Posts Tagged ‘korean american poetry’

I’m doing the poems backwards tonight. The second/last poem in the magazine, “The Soul’s Soundtrack,” by Yusef Komunyakaa, sings more than it speaks, for me. The first and overwhelming impression I get is that the narrator is a man with a soundtrack of old musicians permanently running in his head, and I admit a great part of my enjoyment of the poem was simply stopping at each name and letting the music enter my head. Son House, Joe Turner, and Big Momma Thornton are names to conjure with for me. If you don’t know them, download a song or two. Indeed. The poem starts, “When they call him Old School / he…looks straight into their lit eyes, saying, / ‘I was born by the damn river…'” The narrator remembers the days of these songsters (okay, maybe not Son House so much) and how the music wove in and out of his life, our life. I love this line: “He believes to harmonize is / to reach, to ascend…till there’s / only a quiver of blue feathers / at dawn…” Wow. Poem as witness, to “the Church of Coltrane,” and to “his life / a fist of coins…” I read it and re-read it.

Back to the first poem, “Time, In Whales,” by Emily Jungmin Yoon. The three braided threads of this poem, as I see them, are the love between a young couple, a theme of whales, and being of Korean heritage in America. It starts, “Our legs of yellow skin next to one another, / calves spread, I think of beached whales…clean and gleaming.” So she weaves the threads together deftly right from the start. “You study Korean, whispering, ‘Muroruda’…meaning…’Water rises’ but really meaning ‘to improve’ or ‘to rise in sap.'” I like the awkwardness displayed, people working cautiously through their heritage, feeling their way, an understanding that flips open, piece by piece: a sort of, ‘This is who we are.’ In doing so, the narrator talks of her ancestors, and of the ancestry of whales. Of using music, like whales do, to “detect where / one another comes from.” In the turn of the poem the narrator speaks to her man directly of his own history as a child. “Your foster mother ran after you…wailing your name.” And all is woven together at the end, still deft: “perhaps the world will end in / water, taking… all loving things.” A marvelous, complex poem.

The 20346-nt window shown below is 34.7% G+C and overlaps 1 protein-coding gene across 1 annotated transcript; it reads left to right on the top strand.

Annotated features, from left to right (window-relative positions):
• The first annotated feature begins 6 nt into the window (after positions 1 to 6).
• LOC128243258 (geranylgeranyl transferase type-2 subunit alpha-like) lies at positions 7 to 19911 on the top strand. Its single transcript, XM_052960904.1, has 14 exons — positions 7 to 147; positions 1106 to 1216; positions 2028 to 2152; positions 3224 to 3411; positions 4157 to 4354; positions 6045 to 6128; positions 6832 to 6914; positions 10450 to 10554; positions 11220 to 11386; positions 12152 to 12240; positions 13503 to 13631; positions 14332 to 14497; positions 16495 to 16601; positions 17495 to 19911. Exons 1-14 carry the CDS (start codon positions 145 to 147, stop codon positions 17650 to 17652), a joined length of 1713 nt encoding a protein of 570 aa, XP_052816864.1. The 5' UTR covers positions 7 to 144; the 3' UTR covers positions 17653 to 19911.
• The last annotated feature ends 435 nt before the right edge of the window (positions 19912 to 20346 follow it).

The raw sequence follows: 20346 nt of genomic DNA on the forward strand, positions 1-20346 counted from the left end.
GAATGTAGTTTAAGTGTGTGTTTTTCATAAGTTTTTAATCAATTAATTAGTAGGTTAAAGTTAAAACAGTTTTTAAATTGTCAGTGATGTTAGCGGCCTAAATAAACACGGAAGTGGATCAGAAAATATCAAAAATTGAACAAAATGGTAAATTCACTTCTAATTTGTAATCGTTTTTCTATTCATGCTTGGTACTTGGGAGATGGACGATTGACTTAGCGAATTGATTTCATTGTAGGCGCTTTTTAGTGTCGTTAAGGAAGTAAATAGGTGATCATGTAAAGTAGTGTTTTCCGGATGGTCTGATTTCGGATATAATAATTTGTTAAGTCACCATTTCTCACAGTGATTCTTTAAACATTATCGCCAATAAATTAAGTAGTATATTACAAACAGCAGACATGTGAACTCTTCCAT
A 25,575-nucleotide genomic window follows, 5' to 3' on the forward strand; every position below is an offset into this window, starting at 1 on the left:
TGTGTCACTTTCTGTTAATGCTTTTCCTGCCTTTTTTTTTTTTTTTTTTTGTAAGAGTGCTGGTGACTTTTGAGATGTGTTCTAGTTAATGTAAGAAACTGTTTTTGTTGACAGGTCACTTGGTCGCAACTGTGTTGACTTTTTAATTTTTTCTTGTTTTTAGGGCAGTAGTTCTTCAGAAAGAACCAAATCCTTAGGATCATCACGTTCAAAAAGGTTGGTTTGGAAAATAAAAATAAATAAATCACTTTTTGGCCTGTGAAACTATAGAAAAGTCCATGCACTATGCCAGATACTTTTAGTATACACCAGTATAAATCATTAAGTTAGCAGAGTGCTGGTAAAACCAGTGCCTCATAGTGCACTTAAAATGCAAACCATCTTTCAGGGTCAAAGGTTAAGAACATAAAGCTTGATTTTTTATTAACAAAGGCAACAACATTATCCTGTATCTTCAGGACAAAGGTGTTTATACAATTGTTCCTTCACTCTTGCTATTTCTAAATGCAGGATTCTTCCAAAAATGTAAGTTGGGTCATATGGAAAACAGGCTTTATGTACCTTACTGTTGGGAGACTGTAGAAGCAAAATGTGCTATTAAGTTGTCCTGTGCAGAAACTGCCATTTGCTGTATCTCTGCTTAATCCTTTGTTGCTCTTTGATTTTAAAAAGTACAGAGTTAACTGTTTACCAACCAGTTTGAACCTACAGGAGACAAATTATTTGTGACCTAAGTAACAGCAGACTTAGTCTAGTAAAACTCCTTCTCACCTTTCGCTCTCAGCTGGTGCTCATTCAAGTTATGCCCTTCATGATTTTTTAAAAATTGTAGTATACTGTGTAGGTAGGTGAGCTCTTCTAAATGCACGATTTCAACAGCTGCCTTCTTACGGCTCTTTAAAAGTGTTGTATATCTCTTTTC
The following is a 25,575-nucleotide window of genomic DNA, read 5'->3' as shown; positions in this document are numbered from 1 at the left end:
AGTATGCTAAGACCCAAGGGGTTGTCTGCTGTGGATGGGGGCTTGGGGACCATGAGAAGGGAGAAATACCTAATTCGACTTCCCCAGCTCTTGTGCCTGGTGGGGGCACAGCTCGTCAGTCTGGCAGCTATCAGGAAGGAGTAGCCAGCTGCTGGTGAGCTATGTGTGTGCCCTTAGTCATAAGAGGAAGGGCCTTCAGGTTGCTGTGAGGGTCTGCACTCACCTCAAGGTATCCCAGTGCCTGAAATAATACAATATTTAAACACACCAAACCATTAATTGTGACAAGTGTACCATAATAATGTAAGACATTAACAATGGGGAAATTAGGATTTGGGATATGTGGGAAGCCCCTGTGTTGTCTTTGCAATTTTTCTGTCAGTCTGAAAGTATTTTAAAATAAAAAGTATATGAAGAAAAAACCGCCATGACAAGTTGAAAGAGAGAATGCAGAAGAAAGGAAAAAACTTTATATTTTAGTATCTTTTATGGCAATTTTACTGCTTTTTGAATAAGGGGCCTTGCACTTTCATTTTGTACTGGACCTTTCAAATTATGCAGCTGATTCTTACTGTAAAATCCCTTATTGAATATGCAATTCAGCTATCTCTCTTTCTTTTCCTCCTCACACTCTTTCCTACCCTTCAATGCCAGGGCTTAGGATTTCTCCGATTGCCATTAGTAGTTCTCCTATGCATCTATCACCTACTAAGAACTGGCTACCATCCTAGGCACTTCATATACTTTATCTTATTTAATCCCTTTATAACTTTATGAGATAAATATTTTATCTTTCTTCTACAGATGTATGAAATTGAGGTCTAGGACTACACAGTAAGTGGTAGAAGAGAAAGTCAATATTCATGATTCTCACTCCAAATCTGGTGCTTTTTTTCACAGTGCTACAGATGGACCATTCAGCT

Peace in poetry,

P M F Johnson

My eBook of love poems, Against The Night, is available on Amazon, at  as well as at other fine e-retailers.

Related Blogs:

Poetry Poetry

The New Yorker – Oct 30, 17

Rattle Magazine – Fall 17


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